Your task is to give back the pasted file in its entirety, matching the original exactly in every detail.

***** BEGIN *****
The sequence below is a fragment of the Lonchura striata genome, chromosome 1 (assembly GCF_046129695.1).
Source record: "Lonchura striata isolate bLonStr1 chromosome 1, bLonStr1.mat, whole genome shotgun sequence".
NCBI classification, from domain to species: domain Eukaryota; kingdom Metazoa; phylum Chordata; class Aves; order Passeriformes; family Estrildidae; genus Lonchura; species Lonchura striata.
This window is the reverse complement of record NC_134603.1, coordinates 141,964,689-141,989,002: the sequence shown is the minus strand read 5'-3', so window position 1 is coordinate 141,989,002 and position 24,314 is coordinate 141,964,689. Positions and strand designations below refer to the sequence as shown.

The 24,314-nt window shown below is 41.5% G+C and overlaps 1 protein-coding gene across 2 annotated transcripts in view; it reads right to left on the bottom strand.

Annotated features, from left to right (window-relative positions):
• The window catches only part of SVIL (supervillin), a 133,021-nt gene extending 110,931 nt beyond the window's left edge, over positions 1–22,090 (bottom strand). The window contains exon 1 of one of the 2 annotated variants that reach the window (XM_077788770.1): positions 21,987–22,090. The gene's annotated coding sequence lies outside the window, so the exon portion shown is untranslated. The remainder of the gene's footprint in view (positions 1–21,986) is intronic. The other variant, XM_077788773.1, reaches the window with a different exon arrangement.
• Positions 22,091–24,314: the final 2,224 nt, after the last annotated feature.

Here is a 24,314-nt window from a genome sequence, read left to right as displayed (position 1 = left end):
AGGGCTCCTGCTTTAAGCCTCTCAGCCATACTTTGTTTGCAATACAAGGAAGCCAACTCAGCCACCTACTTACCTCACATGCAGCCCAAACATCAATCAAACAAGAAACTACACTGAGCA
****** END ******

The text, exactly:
The sequence below is a fragment of the Lonchura striata genome, chromosome 1 (assembly GCF_046129695.1).
Source record: "Lonchura striata isolate bLonStr1 chromosome 1, bLonStr1.mat, whole genome shotgun sequence".
NCBI classification, from domain to species: domain Eukaryota; kingdom Metazoa; phylum Chordata; class Aves; order Passeriformes; family Estrildidae; genus Lonchura; species Lonchura striata.
This window is the reverse complement of record NC_134603.1, coordinates 141,964,689-141,989,002: the sequence shown is the minus strand read 5'-3', so window position 1 is coordinate 141,989,002 and position 24,314 is coordinate 141,964,689. Positions and strand designations below refer to the sequence as shown.

The 24,314-nt window shown below is 41.5% G+C and overlaps 1 protein-coding gene across 2 annotated transcripts in view; it reads right to left on the bottom strand.

Annotated features, from left to right (window-relative positions):
• The window catches only part of SVIL (supervillin), a 133,021-nt gene extending 110,931 nt beyond the window's left edge, over positions 1–22,090 (bottom strand). The window contains exon 1 of one of the 2 annotated variants that reach the window (XM_077788770.1): positions 21,987–22,090. The gene's annotated coding sequence lies outside the window, so the exon portion shown is untranslated. The remainder of the gene's footprint in view (positions 1–21,986) is intronic. The other variant, XM_077788773.1, reaches the window with a different exon arrangement.
• Positions 22,091–24,314: the final 2,224 nt, after the last annotated feature.

Here is a 24,314-nt window from a genome sequence, read left to right as displayed (position 1 = left end):
AGGGCTCCTGCTTTAAGCCTCTCAGCCATACTTTGTTTGCAATACAAGGAAGCCAACTCAGCCACCTACTTACCTCACATGCAGCCCAAACATCAATCAAACAAGAAACTACACTGAGCA